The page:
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November 19, 2009
WWE Smackdown Vs Raw 2010 - PS3 Review
Release Distributor Publisher Developer Offline Players Online Players
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WWE Smackdown Vs Raw 2010 on PS3.
It's been a long time since I followed the wrestling scene - back then the WWF was the only show in town, Hulk Hogan and the Ultimate Warrior were beginning a legendary rivalry, Shawn Michaels was still a member of The Rockers tag-team duo and wrestling games were largely unplayable for all but the most avid fans. A lot has changed since then; the WWF turned into the WWE who in turn introduced the Raw, SmackDown and ECW brands, Hulk Hogan and the Ultimate Warrior are well and truly retired, Shawn Michaels is now "The Heartbreak Kid" and wrestling games are developing credibility in the wider gaming world. So when SmackDown vs Raw 2010 came along, I decided to break out the spandex, brush up on hyperbole and see for myself what all the fuss is about.

Like last year's title the main single-player mode is Road to Wrestlemania, this time featuring Edge, Randy Orton, HBK as well as John Cena and Triple H together in either single or co-op mode. For the first time created Superstars can be taken on the Road to Wrestlemania, as can Diva Mickie James. For those unfamiliar with the Road to Wrestlemania, the format follows a pattern of a cut-scene setting up the next fight, a quick trip to the locker room where you can save your progress, listen to voice-messages from friends or opponents and learn of any special conditions you need to meet in the upcoming bout. From the locker room you head out to the ring for your fight. Provided you meet all mandatory criteria during your fight you are then treated to another cut-scene setting up the next scenario and the process repeats. The road to Wrestlemania is twelve weeks long, which means, in most cases, you'll have twelve fights to win in order to complete each wrestler's sequence. Depending on your proficiency (and whether or not you skip the cut-scenes) this will take around six or seven hours each to complete.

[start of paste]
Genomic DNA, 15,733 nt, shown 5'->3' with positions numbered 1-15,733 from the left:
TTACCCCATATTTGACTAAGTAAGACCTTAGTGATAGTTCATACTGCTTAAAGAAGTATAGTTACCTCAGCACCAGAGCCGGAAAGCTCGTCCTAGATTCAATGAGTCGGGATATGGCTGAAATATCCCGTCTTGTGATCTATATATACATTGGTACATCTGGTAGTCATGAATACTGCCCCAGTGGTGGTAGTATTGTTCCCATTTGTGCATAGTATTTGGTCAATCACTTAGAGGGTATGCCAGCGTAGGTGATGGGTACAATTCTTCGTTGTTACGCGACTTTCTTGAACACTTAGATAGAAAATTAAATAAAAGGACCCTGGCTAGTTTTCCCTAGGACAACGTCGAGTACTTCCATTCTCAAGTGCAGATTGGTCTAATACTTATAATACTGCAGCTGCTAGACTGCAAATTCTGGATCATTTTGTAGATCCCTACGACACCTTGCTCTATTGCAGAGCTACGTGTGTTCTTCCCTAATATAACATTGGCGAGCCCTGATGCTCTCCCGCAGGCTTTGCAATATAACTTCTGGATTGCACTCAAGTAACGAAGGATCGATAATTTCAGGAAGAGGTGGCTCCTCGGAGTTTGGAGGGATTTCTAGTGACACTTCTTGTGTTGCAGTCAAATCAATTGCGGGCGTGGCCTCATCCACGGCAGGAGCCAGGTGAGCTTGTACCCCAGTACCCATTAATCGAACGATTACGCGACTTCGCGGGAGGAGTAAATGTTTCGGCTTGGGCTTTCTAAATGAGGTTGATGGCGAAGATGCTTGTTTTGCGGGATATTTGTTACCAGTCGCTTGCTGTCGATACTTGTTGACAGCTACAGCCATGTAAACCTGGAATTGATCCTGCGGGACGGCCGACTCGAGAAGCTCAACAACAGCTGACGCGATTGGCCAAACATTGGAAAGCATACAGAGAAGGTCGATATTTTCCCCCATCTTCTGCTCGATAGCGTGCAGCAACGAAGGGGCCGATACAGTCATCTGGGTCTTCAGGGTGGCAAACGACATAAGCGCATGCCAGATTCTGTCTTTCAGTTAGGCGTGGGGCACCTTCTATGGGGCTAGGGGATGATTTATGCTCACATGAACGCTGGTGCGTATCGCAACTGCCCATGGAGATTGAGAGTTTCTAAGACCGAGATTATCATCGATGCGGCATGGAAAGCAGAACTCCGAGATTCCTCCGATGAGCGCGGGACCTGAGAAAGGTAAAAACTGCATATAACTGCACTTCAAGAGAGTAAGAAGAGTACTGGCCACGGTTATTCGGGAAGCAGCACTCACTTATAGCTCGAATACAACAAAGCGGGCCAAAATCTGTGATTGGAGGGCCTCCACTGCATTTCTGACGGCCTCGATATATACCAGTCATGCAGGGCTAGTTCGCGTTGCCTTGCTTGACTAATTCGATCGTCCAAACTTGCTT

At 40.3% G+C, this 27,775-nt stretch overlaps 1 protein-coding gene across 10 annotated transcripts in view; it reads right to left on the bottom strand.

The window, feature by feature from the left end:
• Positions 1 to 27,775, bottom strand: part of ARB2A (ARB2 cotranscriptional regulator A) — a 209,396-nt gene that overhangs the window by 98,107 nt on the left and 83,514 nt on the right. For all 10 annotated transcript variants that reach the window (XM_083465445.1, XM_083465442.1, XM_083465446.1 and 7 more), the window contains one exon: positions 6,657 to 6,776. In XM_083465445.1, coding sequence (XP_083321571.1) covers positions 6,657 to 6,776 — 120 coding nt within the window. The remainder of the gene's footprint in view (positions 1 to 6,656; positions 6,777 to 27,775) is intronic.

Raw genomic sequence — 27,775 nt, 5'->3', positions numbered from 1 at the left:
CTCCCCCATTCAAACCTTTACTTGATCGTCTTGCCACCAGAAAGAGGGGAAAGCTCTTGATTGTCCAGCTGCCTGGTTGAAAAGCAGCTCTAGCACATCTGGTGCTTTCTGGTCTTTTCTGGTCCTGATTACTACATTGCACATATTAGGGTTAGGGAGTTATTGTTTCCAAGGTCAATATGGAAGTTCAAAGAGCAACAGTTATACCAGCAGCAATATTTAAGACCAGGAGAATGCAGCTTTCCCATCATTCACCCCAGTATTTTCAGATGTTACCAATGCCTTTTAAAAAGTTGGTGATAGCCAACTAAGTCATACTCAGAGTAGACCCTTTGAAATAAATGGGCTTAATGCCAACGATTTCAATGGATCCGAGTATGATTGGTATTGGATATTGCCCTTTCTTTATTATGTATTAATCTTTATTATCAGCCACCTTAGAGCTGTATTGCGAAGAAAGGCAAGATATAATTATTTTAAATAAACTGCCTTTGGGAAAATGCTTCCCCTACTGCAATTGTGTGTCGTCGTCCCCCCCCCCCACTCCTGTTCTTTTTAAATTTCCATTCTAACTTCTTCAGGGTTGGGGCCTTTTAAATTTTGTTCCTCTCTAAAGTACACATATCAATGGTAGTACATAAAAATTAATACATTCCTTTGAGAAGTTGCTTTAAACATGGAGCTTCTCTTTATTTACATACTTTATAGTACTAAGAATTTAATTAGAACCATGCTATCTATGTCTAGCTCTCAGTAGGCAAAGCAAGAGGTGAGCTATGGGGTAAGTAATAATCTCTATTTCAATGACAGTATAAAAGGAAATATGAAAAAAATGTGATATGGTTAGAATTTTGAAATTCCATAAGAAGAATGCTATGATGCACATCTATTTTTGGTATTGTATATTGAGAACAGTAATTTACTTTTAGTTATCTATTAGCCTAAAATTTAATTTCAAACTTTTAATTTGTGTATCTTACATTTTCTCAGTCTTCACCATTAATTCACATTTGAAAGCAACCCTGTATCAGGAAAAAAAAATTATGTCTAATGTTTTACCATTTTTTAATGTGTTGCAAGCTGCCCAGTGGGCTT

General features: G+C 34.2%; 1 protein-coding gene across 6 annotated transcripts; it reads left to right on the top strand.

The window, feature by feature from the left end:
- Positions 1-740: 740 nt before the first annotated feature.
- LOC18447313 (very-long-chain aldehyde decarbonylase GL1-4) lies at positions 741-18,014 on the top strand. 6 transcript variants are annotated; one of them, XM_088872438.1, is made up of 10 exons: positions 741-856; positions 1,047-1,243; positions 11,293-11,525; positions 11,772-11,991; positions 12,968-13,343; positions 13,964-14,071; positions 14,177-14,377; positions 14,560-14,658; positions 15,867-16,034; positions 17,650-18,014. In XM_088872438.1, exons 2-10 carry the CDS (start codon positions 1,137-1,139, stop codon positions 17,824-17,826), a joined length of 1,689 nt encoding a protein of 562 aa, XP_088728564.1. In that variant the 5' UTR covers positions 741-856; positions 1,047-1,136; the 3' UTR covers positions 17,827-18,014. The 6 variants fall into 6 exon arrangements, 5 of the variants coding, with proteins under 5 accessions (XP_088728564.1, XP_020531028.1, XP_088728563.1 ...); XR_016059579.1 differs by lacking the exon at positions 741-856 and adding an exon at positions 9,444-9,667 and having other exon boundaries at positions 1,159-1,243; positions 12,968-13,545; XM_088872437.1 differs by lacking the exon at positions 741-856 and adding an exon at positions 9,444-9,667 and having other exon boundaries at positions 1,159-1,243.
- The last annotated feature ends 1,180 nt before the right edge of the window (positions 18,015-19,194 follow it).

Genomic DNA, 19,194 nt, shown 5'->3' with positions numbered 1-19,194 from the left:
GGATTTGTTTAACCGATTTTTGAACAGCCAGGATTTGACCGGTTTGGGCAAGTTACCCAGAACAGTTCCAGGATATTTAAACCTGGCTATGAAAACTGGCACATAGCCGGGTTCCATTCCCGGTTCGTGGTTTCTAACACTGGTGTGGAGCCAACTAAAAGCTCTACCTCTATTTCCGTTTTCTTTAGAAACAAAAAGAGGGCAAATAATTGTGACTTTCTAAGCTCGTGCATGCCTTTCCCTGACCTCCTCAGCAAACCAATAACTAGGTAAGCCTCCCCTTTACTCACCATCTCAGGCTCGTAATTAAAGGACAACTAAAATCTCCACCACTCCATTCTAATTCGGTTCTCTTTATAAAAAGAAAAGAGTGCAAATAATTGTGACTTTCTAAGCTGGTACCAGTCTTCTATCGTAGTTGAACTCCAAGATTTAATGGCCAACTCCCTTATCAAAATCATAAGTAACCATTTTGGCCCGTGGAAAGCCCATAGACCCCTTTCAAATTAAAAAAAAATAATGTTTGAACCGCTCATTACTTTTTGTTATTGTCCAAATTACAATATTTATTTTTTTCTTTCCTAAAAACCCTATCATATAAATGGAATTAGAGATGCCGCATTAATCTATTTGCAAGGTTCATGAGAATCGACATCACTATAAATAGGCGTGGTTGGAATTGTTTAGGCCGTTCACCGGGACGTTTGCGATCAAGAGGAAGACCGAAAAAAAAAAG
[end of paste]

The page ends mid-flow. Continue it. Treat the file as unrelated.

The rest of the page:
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Wrestlers are well, ermm, modelled.
There are over sixty-five Superstars and Diva's in SmackDown vs Raw 2010, and more match-types than you can poke a stick at. The Royal Rumble has received an overhaul this year, introducing a mini-game to help you get opponents over the ropes. The mini-game in itself is a bit limited – you're either pressing a single button when prompted, mashing a button repeatedly when prompted, or trying to stop a moving arrow in a small target area – but even so this is a nice addition and a simpler way of handling eliminations.

One thing that can be said of SmackDown vs Raw 2010 is that if you love all things wrestling, you're going to find a lot of additional content to keep you busy outside of the ring this year. You can create your own Superstars, personalised move-sets, finishing moves, highlight reels (using clips from your own fights) and entrance videos. If you feel like your created fighter needs even more personalisation you can paint custom tattoos and logos onto them (you can also modify existing Superstars). And then there's the most impressive new feature, one that will certainly keep fans busy – Story Designer.

In Story Designer you design and script your own WWE stories that can span up to a decade in length. The story can take whatever shape you like, and can contain up to fifty scenes and four-hundred and fifty fights! As you can see, the scope for story-telling is huge, and this mode alone will be reason enough for some avid fans to pick the game up. The one slightly disappointing limitation to Story Designer is that your created fighters can only appear in the story a total of ten times, scenes and fights combined. Aside from that, the possibilities are nearly endless. For starters you select a scene you like from the abundant (roughly one-hundred) pre-set scenes available. There are all sorts of options here ranging from conflict between two or more fighters, Diva's encouraging or discouraging amorous advances from Superstars, contract signings, getting fired by Vince McMahon and more abstract scenarios like finding a suitcase full of money, or having a Superstar run-over by a car backstage. With such a variety of scenes to choose from, created stories can have incredible depth.